## Saturday, October 11, 2008

### Mastering "Same" and "Different" ??!??

How can a child who is mastering double digit multiplication, who can describe earth's biomes with accuracy, who can read a full-length novel with fluency - NOT grasp the concepts of "same" and "different?"

I am grappling with this question this week - in part because I simply can't figure out whether the problem is conceptual or semantic. Obviously, Tom can tell the difference between, say, a peanut butter sandwich and a cat. He can even tell you, when asked, the differences between summer and winter, oceans and lakes, and so forth.

He knows that birds belong to the same group - and that the bird group is different from the reptile group.

When I place two equations in front of him - say 7 +2 and 2 +7 - he can handily tell you that each adds up to 9.

BUT!

When I ask him - "So - do 7+2 and 2+7 add up to the same thing?" He looks at me confused and says "I don't know... um... no."

"But - they both add up to nine."

"Yes..."

"And nine is the same thing as nine, right?"

"I don't know..."

"Look, Tom, here's 2 + 7 using the cuisinaire rods. And here's 7 +2. Can you place them one on top of the other?" (He does - and they are identical in length.)

"Are they the same length?"

"I don't know... no."

"Tom! Look at them! They are exactly the same length!"

"They are???"

"OK, I tell you what, show me two rods that are different." (He pulls out a blue and a red rod.)

"These are different."

"Yes, they are. Now show me two the same." (He pulls out two reds.)

"These are the same."

"Right. So... are these two rods (7+2) the SAME length as those two rods (2+7)?"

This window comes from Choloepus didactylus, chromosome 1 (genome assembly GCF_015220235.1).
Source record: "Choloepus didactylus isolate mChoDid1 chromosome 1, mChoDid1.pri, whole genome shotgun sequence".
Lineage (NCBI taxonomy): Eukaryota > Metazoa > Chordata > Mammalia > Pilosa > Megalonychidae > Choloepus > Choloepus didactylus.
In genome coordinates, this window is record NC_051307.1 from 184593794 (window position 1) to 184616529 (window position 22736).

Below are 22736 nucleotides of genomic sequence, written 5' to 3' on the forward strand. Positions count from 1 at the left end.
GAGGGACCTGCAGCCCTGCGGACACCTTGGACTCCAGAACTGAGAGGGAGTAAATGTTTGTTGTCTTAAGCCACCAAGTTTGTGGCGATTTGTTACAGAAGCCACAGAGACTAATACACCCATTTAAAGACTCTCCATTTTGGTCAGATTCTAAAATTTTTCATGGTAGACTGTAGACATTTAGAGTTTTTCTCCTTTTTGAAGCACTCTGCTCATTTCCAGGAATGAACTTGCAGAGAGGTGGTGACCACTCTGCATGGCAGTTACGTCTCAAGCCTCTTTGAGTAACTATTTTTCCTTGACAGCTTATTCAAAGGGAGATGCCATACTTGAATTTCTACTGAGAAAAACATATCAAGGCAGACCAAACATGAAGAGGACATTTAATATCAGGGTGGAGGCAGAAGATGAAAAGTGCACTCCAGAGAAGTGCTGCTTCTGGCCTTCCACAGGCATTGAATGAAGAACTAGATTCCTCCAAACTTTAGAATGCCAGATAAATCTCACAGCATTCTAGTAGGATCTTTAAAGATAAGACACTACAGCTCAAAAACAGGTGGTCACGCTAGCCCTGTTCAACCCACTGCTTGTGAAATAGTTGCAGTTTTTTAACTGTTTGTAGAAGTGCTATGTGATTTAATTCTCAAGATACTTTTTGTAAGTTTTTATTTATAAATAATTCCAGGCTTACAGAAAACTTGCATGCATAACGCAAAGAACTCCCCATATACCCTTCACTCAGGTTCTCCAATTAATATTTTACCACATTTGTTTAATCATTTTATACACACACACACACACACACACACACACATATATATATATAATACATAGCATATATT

"Ummm...."

OK, folks, is Tom just playing dumb? Am I using the wrong words? Or is he truly not grasping what looks to me to be the most basic of concepts? SOMEthing is going haywire here!!

Anonymous said...

Hi Lisa,
I admire your efforts and regularly read your post on Tommy’s progress. I am sure that Tom is not playing dumb, it is not in his interest. If I were you in this situation today, this is how I might attempt to change my semantics in an effort to help my son master a few new concepts. I am writing as someone who has travelled this road with my own son and hope that my suggestions might come in handy.

How can a child who is mastering double digit multiplication, who can describe earth's biomes with accuracy, who can read a full-length novel with fluency - NOT grasp the concepts of "same" and "different?"

First I would want to ‘test’ Tom’s understanding of the meaning of ‘same’. Same ,in context of categorising has a transient meaning – this is the concept you wish to convey.
For example all females are female : little baby girls, toddles, teens, mothers, grandmothers. Are they the same? Yes they are because they are females yet they are different because they look different.

It is my take, based on how you described Tom’s reaction, that his issue stems from grasping the meaning of same, when same manifests itself as different. Red is red = this is simple. Red and blue is not the same. So make your question literal. See below.

When I ask him - "So - do 7+2 and 2+7 add up to the same thing?" He looks at me confused and says "I don't know... um... no." change this to
7rods +2rods and 2rods +7rods add up to nine rods. Nine rods make 9 units. We can give value to this number 9. It can be length, it can be weight.. A length of nine rods, a length of nine meters etc. Length is how long something is.